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International Concrete Abstracts Portal

Showing 1-5 of 274 Abstracts search results

Document: 

19-354

Date: 

September 1, 2020

Author(s):

Edward G. Moffatt, Michael D. A. Thomas, Andrew Fahim, and Robert D. Moser

Publication:

Materials Journal

Volume:

117

Issue:

5

Abstract:

This paper presents the durability performance of ultra-high-performance concrete (UHPC) exposed to a marine environment for up to 21 years. Concrete specimens (152 x 152 x 533 mm [6 x 6 x 21 in.]) were cast using a water-cementitious materials ratio (w/cm) in the range of 0.09 to 0.19, various types and lengths of steel fibers, and the presence of conventional steel reinforcement bars in select mixtures. Laboratory testing included taking cores from each block and determining the existing chloride profile, compressive strength, electrochemical corrosion monitoring, and microstructural evaluation. Regardless of curing treatment and w/cm, the results revealed that UHPC exhibits significantly enhanced durability performance compared with typical high-performance concrete (HPC) and normal concretes. UHPC prisms exhibited minimal surface damage after being exposed to a harsh marine environment for up to 21 years. Chloride profiles revealed penetration to a depth of approximately 10 mm (0.39 in.) regardless of exposure duration. Electrochemical corrosion monitoring also showed passivity for reinforcement at a cover depth of 25 mm (1 in.) following 20 years.

DOI:

10.14359/51727022


Document: 

18-347

Date: 

September 1, 2020

Author(s):

Song Wang and Mohamed A. ElGawady

Publication:

Materials Journal

Volume:

117

Issue:

5

Abstract:

In recent decades, concrete-filled fiber-reinforced polymer tube (CFFT) columns have gained increasing popularity in bridge construction as an alternative to conventional reinforced concrete columns. CFFT columns have excellent structural performance, which is attributed to the superior properties of the fiber-reinforced polymer (FRP) tubes. Furthermore, using FRP tubes eases the construction of CFFT columns. However, one obstacle hindering the greater acceptance of FRP as a common construction material in civil infrastructure application is the susceptibility of FRP to degradation during long-term exposure to a severe environment. The purpose of this study is to investigate the durability of CFFT columns subjected to seawater corrosion, which is the scenario for seashore bridges. CFFT stubs were immersed in simulated seawater with two different elevated temperatures for up to 450 days. Sustained axial loads were also applied to the stubs to simulate the real-life service load. Compression tests and hoop tensile tests were carried out on both pre- and post-conditioned specimens.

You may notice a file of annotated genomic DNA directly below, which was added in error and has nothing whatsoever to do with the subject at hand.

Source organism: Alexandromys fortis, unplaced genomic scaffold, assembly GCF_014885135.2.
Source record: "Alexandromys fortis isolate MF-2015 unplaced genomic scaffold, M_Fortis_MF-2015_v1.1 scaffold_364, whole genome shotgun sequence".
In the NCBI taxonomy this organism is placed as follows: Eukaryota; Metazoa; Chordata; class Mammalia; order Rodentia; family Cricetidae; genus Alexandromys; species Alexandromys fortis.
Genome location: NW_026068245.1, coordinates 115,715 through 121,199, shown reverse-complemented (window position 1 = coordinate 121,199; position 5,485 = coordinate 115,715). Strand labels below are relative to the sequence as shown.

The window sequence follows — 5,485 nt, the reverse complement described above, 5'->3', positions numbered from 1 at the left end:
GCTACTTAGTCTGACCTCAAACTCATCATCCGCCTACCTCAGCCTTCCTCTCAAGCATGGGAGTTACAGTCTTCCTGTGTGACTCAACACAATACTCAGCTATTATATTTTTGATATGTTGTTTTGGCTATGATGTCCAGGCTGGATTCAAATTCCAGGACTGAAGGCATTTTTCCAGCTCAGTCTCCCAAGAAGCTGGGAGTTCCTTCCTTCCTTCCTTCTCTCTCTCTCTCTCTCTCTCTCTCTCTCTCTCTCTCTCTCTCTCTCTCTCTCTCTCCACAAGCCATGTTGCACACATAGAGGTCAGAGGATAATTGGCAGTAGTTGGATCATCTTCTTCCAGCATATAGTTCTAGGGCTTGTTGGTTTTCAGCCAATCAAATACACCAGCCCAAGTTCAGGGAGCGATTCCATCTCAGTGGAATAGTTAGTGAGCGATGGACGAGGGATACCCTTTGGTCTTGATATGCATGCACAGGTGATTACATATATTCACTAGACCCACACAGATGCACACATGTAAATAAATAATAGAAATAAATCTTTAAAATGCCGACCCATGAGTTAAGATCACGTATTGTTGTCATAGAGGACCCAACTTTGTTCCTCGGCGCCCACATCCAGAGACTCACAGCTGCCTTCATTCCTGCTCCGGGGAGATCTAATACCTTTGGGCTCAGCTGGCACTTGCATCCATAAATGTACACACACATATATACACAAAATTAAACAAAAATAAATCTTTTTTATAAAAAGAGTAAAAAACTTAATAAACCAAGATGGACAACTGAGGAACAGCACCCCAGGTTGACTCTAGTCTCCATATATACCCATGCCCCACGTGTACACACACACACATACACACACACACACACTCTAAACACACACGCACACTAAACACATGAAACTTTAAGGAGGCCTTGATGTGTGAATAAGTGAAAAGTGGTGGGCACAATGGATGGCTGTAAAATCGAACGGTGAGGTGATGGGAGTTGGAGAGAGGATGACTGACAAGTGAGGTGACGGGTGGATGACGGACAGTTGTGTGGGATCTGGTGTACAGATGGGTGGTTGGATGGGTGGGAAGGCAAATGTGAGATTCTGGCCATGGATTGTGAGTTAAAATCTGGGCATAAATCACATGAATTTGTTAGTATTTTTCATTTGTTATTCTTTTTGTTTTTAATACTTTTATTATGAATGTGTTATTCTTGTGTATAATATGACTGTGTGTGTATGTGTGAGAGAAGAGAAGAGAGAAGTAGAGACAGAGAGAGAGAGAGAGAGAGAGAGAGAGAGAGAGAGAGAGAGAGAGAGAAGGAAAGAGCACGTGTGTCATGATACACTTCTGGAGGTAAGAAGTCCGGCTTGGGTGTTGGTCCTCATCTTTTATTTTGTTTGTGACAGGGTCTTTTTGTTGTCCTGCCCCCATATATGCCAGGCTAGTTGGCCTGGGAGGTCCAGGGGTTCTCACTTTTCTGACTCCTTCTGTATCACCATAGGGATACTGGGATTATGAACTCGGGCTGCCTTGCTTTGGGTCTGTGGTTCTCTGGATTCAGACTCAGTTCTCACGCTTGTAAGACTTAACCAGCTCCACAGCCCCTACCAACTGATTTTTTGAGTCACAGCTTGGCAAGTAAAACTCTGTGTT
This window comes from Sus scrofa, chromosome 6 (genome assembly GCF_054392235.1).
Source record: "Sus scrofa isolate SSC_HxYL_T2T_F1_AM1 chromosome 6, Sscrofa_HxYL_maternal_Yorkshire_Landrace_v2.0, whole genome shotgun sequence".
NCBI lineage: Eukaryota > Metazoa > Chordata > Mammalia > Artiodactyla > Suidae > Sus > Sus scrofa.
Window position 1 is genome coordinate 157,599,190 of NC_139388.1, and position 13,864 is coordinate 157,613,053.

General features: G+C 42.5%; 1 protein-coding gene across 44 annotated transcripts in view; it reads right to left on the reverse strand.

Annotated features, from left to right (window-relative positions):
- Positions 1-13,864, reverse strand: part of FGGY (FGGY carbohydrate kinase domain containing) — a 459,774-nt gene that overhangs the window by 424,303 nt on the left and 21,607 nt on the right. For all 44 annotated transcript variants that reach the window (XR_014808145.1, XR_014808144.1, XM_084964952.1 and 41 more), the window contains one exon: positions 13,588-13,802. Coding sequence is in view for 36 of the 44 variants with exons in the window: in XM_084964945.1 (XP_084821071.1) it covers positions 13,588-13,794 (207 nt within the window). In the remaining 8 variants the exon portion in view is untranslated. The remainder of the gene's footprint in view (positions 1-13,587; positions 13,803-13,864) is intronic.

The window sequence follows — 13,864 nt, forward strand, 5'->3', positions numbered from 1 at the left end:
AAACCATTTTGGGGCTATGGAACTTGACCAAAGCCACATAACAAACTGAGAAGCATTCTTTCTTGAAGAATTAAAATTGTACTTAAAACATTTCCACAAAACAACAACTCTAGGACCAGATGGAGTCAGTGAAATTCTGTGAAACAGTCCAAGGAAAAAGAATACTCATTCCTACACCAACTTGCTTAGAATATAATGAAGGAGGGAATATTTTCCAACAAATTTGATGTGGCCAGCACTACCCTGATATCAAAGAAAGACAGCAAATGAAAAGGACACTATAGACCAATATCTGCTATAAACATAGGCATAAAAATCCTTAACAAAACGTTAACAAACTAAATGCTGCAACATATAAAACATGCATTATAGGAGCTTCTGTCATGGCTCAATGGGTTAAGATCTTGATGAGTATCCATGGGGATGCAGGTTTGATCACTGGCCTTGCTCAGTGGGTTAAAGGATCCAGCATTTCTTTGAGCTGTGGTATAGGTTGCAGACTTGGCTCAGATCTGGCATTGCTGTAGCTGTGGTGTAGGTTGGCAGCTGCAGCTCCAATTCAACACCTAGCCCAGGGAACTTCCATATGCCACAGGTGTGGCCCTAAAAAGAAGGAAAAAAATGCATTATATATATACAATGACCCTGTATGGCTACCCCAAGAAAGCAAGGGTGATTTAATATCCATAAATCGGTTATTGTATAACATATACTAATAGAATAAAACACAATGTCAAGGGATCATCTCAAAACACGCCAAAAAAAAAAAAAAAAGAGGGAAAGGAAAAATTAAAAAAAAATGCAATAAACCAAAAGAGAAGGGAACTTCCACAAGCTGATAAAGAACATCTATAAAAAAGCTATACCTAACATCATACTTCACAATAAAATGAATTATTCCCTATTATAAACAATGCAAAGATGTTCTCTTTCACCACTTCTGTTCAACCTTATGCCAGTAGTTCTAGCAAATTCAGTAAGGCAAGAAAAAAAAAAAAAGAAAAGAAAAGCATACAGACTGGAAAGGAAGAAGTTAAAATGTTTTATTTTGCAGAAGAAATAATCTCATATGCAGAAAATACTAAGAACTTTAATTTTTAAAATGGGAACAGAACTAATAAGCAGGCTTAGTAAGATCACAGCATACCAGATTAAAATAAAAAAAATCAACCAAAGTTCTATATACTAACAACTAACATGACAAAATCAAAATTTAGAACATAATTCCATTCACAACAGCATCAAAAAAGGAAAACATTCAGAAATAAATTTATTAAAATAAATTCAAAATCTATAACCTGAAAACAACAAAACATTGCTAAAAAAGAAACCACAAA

DOI:

10.14359/51724621


Document: 

19-416

Date: 

September 1, 2020

Author(s):

Ali F. Al-Khafaji, John J. Myers, and Antonio Nanni

Publication:

Materials Journal

Volume:

117

Issue:

5

Abstract:

Corrosion in reinforced concrete (RC) represents a serious issue in steel-reinforced concrete structures; therefore, finding an alternative to replace steel reinforcement with a non-corrosive material is necessary. One of these alternatives is glass fiber-reinforced polymer (GFRP) that arises as not only a feasible solution but also economical. The objective of this study is to assess the durability of GFRP bars in concrete bridges exposed to a real-time weather environment. The first bridge is Southview Bridge (in Missouri) and its GFRP bars have been in service for more than 11 years; the second bridge is Sierrita de la Cruz Creek Bridge (in Texas State) and its GFRP bars have been in service for more than 15 years. To observe any possible mechanical and chemical changes in the GFRP bars and concrete, several tests were conducted on the GFRP bars and surrounding concrete of the extracted cores. Carbonation depth, pH, and chlorides content were performed on the extracted concrete cores to evaluate the GFRP-surrounding environment and see how they influenced certain behaviors of GFRP bars. Scanning electron microscopy (SEM) was performed to observe any microstructural degradations within the GFRP bar and on the interfacial transition zone (ITZ). Energy dispersive spectroscopy (EDS) was applied to check for any chemical elemental changes. In addition, glass transition temperature (TA) and fiber content tests were carried out to assess the temperature state of the resin and check any loss in fiber content of the bar after these years of service. The results showed that there were no microstructural degradations in both bridges. EDS results were positive for one of the bridges, and they were negative with signs of leaching and alkali-hydrolysis attack on the other. Fiber content results for both bridges were within the permissible limits of ACI 440 standard. Carbonation depth was found only in one of the bridges. In addition, there were no signs of chloride attack in concrete. This study adds new evidence to the validation of the long-term durability of GFRP bars as concrete reinforcement used in field applications.